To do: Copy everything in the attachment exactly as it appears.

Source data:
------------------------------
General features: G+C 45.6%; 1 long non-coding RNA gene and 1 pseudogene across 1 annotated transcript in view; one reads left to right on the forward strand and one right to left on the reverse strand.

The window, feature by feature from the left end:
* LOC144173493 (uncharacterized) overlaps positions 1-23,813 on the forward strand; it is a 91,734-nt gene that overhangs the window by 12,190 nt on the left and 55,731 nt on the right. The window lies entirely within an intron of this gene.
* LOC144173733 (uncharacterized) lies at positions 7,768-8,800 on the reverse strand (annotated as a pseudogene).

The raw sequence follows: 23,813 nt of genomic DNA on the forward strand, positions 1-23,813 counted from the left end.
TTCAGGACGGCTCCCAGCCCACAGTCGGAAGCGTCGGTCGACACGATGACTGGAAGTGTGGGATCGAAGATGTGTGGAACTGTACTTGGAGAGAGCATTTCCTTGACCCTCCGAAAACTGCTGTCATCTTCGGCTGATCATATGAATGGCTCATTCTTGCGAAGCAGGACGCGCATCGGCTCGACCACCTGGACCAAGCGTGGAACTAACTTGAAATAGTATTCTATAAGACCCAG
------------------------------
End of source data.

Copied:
General features: G+C 45.6%; 1 long non-coding RNA gene and 1 pseudogene across 1 annotated transcript in view; one reads left to right on the forward strand and one right to left on the reverse strand.

The window, feature by feature from the left end:
* LOC144173493 (uncharacterized) overlaps positions 1-23,813 on the forward strand; it is a 91,734-nt gene that overhangs the window by 12,190 nt on the left and 55,731 nt on the right. The window lies entirely within an intron of this gene.
* LOC144173733 (uncharacterized) lies at positions 7,768-8,800 on the reverse strand (annotated as a pseudogene).

The raw sequence follows: 23,813 nt of genomic DNA on the forward strand, positions 1-23,813 counted from the left end.
TTCAGGACGGCTCCCAGCCCACAGTCGGAAGCGTCGGTCGACACGATGACTGGAAGTGTGGGATCGAAGATGTGTGGAACTGTACTTGGAGAGAGCATTTCCTTGACCCTCCGAAAACTGCTGTCATCTTCGGCTGATCATATGAATGGCTCATTCTTGCGAAGCAGGACGCGCATCGGCTCGACCACCTGGACCAAGCGTGGAACTAACTTGAAATAGTATTCTATAAGACCCAG